From Cholpon-Ata, after the WNG, I went to Karakol, the 4th largest city in Kyrgyzstan, by using the “marshrutka” system. I had taken a taxi from Bishkek to Cholpon-Ata because the staff at the Bugu Hotel seemed to think it was the only way to go. In retrospect, I think most tourists are not confident about taking the local transportation or they simply don’t want to chance being crowded, and so the hotel staff steer them to taxis. In Cholpon-Ata, I was able to use the marshrutka within the village, and so I was ready for longer-distance travel.
I don’t know what organization is “in charge” of the marshrutkas, determines their routes, assigns drivers, or determines fares, but it is reliable, cheap, and a great way to see everyday people in Kyrgyzstan. The only catch is that, if you are trying to board a marshrutka between the point of origin and its destination, it will not stop if it is full, and “full” means FULL, not even standing room. (It will stop to let people off.) It is about maximizing revenue, for sure, but it’s also very much about providing transportation for the general population.
Karakol is a village further to the east, and closer to the Tianshan Mountains, which stretch from China, across a narrow section of Kazakhstan, and into Kyrgyzstan. Karakol’s main purposes in life seem to be hosting a university, and serving as a conduit for visitors on their way to the mountains. There is a ski resort not far from the village, and the Destination Karakol office can organize trekking outings.
People who know me know that I drink a lot of coffee, and there are two coffee places in Karakol, Karakol Coffee and Fat Cat Coffee. Karakol Coffee is run by ex-pat Russians. If you’re not interested in coffee, they have a large inventory of liquor behind the counter and they can make you a harder drink if you prefer. Their food is pretty good and Russian in orientation, beet salads and blintzes with sour cream.
Fat Cat Coffee is smaller, run by Kyrgyz, and donates a chunk of its profits to local community projects, some of which it initiates. Progress and results are posted on blackboards where customers can read about them.
The Russian influence is strong in Karakol, where there is a section known as “The Russian Quarter.” Russian and Kyrgyz are both official languages. The houses here, like much of Karakol, seems a little run down – a lot of “deferred maintenance.” Still, at one time, and maybe again someday, they were nice houses on cobble-stoned streets. These are a couple of better examples:
The Karakol Museum has most of the usual items for Kyrgyzstan’s ancient and nomadic history, with their own display of petroglyphs, Manas and the reciters, and a scale-model yurt. They had also some unique features, though.
I enjoyed this display of black and white photographs made by Ella Maillart, a Swiss native and Olympic athlete. Maillart first traveled through Central Asia in the 1930s, and returned frequently thereafter until 1987, the year of her death. Most of these photographs are from 1932 to about 1950, covering the Soviet period. I don’t normally use photos of other photos, but I thought these were interesting – vintage photos of the area during the Soviet occupation.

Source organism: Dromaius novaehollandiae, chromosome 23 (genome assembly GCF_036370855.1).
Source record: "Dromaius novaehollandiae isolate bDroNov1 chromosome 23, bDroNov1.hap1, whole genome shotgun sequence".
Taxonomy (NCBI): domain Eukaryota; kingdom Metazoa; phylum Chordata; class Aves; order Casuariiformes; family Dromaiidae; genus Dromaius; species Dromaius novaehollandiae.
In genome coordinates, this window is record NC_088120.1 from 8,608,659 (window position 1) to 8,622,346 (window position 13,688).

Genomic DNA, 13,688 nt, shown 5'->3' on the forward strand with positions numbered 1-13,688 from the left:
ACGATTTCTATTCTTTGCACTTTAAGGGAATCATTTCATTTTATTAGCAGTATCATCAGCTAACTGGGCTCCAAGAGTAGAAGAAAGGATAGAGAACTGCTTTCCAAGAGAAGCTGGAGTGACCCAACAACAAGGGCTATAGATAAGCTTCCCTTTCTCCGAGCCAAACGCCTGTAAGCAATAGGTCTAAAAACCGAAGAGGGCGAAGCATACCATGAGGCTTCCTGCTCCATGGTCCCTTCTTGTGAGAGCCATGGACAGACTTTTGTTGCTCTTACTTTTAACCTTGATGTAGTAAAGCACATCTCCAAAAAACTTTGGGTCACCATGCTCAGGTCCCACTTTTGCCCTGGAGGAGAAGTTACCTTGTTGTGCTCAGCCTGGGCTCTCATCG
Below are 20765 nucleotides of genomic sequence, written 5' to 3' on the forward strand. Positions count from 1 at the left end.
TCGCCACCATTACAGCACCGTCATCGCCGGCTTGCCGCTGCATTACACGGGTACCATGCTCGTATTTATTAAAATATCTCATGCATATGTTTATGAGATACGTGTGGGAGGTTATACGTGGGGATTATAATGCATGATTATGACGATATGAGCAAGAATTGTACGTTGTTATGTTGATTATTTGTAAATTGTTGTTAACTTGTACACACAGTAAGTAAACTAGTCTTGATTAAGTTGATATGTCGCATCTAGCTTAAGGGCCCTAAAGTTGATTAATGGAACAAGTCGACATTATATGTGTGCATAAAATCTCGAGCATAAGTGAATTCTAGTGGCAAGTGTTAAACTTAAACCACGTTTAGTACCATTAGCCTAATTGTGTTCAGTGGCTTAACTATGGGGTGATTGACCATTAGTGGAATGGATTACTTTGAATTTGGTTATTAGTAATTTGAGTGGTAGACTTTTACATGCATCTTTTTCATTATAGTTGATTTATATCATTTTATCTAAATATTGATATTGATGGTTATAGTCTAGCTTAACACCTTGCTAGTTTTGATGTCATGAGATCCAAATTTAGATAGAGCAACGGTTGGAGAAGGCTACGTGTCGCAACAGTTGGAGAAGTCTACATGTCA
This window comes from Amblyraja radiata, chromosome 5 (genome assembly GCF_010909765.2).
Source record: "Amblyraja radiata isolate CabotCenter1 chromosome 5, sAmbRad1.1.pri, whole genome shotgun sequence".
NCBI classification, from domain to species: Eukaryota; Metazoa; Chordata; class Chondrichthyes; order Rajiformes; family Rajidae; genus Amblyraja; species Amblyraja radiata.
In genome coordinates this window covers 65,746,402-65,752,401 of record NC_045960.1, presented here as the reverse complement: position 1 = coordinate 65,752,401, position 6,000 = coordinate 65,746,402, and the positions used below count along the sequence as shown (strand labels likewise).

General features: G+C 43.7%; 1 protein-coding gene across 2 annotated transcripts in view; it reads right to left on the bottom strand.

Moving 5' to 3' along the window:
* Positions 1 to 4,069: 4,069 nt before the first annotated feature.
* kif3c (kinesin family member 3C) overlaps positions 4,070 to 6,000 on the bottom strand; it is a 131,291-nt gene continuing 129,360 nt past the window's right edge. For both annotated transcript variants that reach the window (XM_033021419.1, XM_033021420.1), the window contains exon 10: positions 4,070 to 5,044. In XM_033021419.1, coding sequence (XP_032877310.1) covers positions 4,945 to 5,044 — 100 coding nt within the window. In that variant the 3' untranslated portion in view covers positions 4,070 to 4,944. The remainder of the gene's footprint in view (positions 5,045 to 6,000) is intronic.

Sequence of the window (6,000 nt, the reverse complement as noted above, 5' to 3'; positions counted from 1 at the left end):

One of the things I learned from these photos was that, until around 1942, Kyrgyzstan used a combination of Kyrgyz runes and Arabic characters for written communications. If you look closely, the caption on the photo second from the end says that the Arabic alphabet disappeared, and books in Arabic were destroyed by the Soviets, and the Cyrillic alphabet was imposed. Like other “CCPs,” the Kyrgyz took the sounds of the Cyrillic alphabet and applied them to their spoken language, so even though it looks like Russian, it’s not. It’s Kyrgyz. That’s how street signs and others, communicating the same information, appear, that are both printed in Cyrillic, but with differences.
This is a photo of Ella Maillart:
“The nomads are crossing the city of Tashkent.” I wasn’t able to caption all of the photos, but if you look carefully, the captions are in the photos I took. They are informative.
“Frunze” was the name given to Bishkek during the Soviet occupation.
There was another section of the museum that made a big impact:
There is a sample of much of Kyrgyzstan’s wildlife here, all dead, and all the product of taxidermy. It seems almost as if they were “found” items, and are a little worse for wear, but they do illustrate the variety, and they are hard to spot in the wild.
I became pretty good at finding whatever I might want in the local open-air markets. Here, in Karakol, I bought a red scarf with yellow flowers, because I wanted to be able to cover my head when entering the local churches. You may have heard me say that Kyrgyzstan was inexpensive to visit – I figured out my scarf cost about 42 cents in U.S. money.
The “Big Bazaar” sells everything you need for life: all kinds of clothing, meats butchered to order (mostly beef and chicken, no pork,) tools, luggage, fresh fruits and vegetables, dried fruits, and huge piles of spices – with ten different grades of ground red pepper flakes. The vendors originate all over Central Asia, from Chinese Dungans to Uzbeks and Russians. It’s quite the adventure in shopping.
The market in Karakol brought the re-purposement of storage containers to new heights:
Soviet era antiques are sold in the “Antique House” in Karakol, run by a very nice Russian man.